Story and Photos: Karen Weaver
Bennis, an audio technician, noticed the change in the speaker’s voice and pressed the “pause” button. He had been watching the lines on the computer screen as a Siarlak youth read the voice of Jesus for the recording. Looking up, Bennis saw tears in the eyes of the young man. His voice choked as he explained to the recording team, “I can’t read this Jesus part. My heart is not ready for this role. Jesus touches my life too much!”
Others in the recording felt the same way. For some of them it was the first time reading the Bible aloud in their heart language and they were moved to tears at the beauty of the words.
When the Jesus Film recording was finished and Bennis and his teammate had dubbed the voices onto the video, it was time for the Siarlak people to watch the film in their language. As the movie began and they saw men and women on the screen playing the parts from the Gospel of Luke, the crowd was filled with murmurings, asking each other, “When did these foreigners learn our language?” The recording team explained to them that it was actually some of their own people who were speaking the words.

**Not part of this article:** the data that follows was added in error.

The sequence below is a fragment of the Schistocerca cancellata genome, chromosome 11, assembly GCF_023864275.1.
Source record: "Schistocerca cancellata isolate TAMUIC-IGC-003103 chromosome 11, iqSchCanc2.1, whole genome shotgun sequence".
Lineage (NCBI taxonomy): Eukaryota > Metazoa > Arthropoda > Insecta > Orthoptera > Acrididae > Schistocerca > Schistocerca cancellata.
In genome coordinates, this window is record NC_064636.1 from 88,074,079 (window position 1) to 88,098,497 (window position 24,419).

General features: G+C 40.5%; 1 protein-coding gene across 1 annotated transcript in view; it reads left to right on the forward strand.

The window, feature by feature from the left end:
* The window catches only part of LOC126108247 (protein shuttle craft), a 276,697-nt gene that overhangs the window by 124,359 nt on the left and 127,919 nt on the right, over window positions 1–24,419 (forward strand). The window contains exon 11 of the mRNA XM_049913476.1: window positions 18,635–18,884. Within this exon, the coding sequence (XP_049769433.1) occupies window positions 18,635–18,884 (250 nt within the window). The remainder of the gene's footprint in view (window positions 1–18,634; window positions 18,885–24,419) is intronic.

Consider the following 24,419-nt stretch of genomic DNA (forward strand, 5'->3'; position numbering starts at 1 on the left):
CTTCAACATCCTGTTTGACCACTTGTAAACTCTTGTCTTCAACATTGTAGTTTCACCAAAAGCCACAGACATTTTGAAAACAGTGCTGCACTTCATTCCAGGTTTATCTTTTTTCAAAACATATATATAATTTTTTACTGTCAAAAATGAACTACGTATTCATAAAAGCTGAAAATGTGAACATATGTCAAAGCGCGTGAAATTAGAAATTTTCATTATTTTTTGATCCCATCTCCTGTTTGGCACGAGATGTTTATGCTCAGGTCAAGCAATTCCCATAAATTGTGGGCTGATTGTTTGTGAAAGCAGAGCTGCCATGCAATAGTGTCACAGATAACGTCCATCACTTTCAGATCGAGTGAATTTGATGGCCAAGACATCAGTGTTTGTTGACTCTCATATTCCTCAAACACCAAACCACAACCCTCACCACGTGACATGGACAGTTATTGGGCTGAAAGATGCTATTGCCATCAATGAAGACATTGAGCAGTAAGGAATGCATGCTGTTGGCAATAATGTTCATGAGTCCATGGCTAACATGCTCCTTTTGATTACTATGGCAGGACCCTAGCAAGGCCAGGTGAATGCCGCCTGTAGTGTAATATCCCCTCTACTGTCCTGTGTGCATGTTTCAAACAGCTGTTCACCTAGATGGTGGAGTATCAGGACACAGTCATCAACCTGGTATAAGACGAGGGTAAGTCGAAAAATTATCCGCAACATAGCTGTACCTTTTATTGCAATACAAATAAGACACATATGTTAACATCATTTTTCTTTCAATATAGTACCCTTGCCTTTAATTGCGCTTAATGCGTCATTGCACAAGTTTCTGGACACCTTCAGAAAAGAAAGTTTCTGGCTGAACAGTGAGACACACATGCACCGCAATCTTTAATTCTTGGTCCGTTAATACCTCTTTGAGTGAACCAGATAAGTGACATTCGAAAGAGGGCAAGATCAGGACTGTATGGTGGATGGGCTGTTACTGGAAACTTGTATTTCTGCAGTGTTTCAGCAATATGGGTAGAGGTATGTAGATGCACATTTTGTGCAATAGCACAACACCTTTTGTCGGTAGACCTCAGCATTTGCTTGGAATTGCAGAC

The movie continued under the night sky as men, women, and children sat on the ground and watched the drama unfold on a large portable screen. When they saw Jesus being nailed to the cross, the whole group watching the film fell silent. Bennis, testified, “I could feel the emotion in the crowd and I knew the Holy Spirit was working.”
Afterwards, Bennis asked some of the women, “How was the movie?” They answered, “In our local language the message is so simple and we can understand the meaning much more clearly than before. It was like a light passed before us!”